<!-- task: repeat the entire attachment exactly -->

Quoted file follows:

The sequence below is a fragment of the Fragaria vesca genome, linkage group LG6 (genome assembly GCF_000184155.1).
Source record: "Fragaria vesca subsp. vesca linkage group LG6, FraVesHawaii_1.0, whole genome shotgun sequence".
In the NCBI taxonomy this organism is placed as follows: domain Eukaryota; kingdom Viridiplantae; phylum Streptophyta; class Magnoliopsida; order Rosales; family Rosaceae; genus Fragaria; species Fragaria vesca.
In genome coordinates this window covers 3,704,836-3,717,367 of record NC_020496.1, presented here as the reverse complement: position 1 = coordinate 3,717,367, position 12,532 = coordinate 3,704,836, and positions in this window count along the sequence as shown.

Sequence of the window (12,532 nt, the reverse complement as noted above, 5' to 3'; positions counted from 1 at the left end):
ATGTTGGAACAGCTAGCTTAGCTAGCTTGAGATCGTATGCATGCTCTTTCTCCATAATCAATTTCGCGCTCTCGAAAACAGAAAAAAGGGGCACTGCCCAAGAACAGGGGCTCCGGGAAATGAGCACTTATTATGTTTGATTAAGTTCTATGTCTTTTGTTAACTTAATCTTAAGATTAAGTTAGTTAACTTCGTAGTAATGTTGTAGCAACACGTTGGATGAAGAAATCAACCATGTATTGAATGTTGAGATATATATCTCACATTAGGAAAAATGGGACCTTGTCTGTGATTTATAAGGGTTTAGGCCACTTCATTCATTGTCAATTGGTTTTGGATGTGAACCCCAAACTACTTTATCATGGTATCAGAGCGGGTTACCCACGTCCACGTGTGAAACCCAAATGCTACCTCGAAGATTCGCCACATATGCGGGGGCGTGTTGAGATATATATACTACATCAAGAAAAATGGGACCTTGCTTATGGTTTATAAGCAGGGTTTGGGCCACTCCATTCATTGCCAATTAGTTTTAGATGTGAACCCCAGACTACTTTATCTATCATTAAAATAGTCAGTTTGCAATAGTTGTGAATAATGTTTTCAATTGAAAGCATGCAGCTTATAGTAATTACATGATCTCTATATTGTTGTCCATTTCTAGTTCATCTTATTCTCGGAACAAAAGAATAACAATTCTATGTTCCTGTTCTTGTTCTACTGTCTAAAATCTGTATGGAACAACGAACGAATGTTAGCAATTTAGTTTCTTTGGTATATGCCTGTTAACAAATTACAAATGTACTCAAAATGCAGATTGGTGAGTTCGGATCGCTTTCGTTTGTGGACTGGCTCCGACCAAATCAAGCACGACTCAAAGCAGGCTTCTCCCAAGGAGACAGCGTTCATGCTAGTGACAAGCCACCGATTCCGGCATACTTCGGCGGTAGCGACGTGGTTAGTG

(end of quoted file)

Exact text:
The sequence below is a fragment of the Fragaria vesca genome, linkage group LG6 (genome assembly GCF_000184155.1).
Source record: "Fragaria vesca subsp. vesca linkage group LG6, FraVesHawaii_1.0, whole genome shotgun sequence".
In the NCBI taxonomy this organism is placed as follows: domain Eukaryota; kingdom Viridiplantae; phylum Streptophyta; class Magnoliopsida; order Rosales; family Rosaceae; genus Fragaria; species Fragaria vesca.
In genome coordinates this window covers 3,704,836-3,717,367 of record NC_020496.1, presented here as the reverse complement: position 1 = coordinate 3,717,367, position 12,532 = coordinate 3,704,836, and positions in this window count along the sequence as shown.

Sequence of the window (12,532 nt, the reverse complement as noted above, 5' to 3'; positions counted from 1 at the left end):
ATGTTGGAACAGCTAGCTTAGCTAGCTTGAGATCGTATGCATGCTCTTTCTCCATAATCAATTTCGCGCTCTCGAAAACAGAAAAAAGGGGCACTGCCCAAGAACAGGGGCTCCGGGAAATGAGCACTTATTATGTTTGATTAAGTTCTATGTCTTTTGTTAACTTAATCTTAAGATTAAGTTAGTTAACTTCGTAGTAATGTTGTAGCAACACGTTGGATGAAGAAATCAACCATGTATTGAATGTTGAGATATATATCTCACATTAGGAAAAATGGGACCTTGTCTGTGATTTATAAGGGTTTAGGCCACTTCATTCATTGTCAATTGGTTTTGGATGTGAACCCCAAACTACTTTATCATGGTATCAGAGCGGGTTACCCACGTCCACGTGTGAAACCCAAATGCTACCTCGAAGATTCGCCACATATGCGGGGGCGTGTTGAGATATATATACTACATCAAGAAAAATGGGACCTTGCTTATGGTTTATAAGCAGGGTTTGGGCCACTCCATTCATTGCCAATTAGTTTTAGATGTGAACCCCAGACTACTTTATCTATCATTAAAATAGTCAGTTTGCAATAGTTGTGAATAATGTTTTCAATTGAAAGCATGCAGCTTATAGTAATTACATGATCTCTATATTGTTGTCCATTTCTAGTTCATCTTATTCTCGGAACAAAAGAATAACAATTCTATGTTCCTGTTCTTGTTCTACTGTCTAAAATCTGTATGGAACAACGAACGAATGTTAGCAATTTAGTTTCTTTGGTATATGCCTGTTAACAAATTACAAATGTACTCAAAATGCAGATTGGTGAGTTCGGATCGCTTTCGTTTGTGGACTGGCTCCGACCAAATCAAGCACGACTCAAAGCAGGCTTCTCCCAAGGAGACAGCGTTCATGCTAGTGACAAGCCACCGATTCCGGCATACTTCGGCGGTAGCGACGTGGTTAGTG